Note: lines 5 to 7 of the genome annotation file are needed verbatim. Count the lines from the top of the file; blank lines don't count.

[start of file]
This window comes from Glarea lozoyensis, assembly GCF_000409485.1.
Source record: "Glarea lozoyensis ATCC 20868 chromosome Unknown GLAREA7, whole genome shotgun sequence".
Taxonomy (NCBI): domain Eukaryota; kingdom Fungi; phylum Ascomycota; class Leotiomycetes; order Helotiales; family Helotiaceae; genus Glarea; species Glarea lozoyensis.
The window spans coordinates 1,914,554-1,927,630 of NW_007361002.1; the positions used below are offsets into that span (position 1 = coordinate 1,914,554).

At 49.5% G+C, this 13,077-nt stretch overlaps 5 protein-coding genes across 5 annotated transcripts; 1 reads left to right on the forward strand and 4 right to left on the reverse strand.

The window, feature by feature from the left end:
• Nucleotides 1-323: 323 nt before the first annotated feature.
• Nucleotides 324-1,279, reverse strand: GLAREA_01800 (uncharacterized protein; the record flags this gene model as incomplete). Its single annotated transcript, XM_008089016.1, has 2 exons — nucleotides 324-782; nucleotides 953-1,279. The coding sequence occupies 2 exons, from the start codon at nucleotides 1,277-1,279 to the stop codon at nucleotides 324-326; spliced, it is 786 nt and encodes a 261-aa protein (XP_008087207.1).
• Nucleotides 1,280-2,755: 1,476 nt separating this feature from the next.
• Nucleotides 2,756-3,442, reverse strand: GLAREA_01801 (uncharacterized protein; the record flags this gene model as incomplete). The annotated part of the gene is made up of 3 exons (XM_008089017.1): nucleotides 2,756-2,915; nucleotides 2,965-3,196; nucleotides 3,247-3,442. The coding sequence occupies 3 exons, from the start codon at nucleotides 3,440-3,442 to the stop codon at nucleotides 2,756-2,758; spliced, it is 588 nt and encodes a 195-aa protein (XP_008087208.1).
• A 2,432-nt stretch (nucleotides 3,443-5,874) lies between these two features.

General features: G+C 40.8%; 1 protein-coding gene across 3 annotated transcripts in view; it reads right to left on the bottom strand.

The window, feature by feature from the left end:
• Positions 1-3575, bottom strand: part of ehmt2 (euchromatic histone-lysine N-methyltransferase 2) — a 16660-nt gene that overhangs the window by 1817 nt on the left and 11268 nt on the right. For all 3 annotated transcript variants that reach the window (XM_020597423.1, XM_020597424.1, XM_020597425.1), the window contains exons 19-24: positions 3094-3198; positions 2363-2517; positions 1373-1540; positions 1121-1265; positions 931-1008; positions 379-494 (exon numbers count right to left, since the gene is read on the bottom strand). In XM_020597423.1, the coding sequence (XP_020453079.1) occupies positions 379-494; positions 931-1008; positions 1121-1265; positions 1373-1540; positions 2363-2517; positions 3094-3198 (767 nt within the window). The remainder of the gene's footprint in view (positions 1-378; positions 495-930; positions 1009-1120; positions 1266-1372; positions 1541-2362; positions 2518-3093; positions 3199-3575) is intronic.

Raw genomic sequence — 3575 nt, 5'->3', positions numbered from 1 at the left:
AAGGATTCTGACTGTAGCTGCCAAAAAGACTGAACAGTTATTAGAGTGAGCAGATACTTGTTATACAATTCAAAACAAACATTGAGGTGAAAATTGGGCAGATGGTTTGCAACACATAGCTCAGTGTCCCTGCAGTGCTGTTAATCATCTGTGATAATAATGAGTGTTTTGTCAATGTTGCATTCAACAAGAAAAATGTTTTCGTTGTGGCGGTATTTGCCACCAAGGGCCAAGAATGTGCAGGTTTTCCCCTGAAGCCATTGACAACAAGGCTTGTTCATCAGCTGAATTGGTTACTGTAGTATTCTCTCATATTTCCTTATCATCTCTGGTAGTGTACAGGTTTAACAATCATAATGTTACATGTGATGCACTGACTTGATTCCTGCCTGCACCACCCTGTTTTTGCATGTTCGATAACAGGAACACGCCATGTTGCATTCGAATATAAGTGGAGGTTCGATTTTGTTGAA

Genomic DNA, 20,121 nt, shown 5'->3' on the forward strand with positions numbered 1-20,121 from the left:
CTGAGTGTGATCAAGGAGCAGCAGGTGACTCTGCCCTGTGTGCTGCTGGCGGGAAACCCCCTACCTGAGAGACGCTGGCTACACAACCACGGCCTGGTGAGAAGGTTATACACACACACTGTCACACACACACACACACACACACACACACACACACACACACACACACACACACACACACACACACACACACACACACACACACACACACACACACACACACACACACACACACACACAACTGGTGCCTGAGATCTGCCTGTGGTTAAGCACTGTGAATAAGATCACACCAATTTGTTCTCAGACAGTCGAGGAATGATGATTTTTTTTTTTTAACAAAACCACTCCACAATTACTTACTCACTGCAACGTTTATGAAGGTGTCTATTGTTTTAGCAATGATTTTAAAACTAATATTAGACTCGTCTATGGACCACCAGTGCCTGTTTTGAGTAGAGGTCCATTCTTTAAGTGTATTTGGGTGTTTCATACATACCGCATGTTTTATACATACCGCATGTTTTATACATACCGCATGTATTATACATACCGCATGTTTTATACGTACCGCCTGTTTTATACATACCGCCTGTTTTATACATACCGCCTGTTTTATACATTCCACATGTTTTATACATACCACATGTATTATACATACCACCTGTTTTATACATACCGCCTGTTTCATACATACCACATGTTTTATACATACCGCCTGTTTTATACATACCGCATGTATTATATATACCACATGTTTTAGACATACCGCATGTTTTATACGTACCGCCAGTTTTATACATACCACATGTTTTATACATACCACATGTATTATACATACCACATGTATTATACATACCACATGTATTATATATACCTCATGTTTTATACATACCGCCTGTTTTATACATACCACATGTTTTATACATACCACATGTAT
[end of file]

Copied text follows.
At 49.5% G+C, this 13,077-nt stretch overlaps 5 protein-coding genes across 5 annotated transcripts; 1 reads left to right on the forward strand and 4 right to left on the reverse strand.

The window, feature by feature from the left end:
• Nucleotides 1-323: 323 nt before the first annotated feature.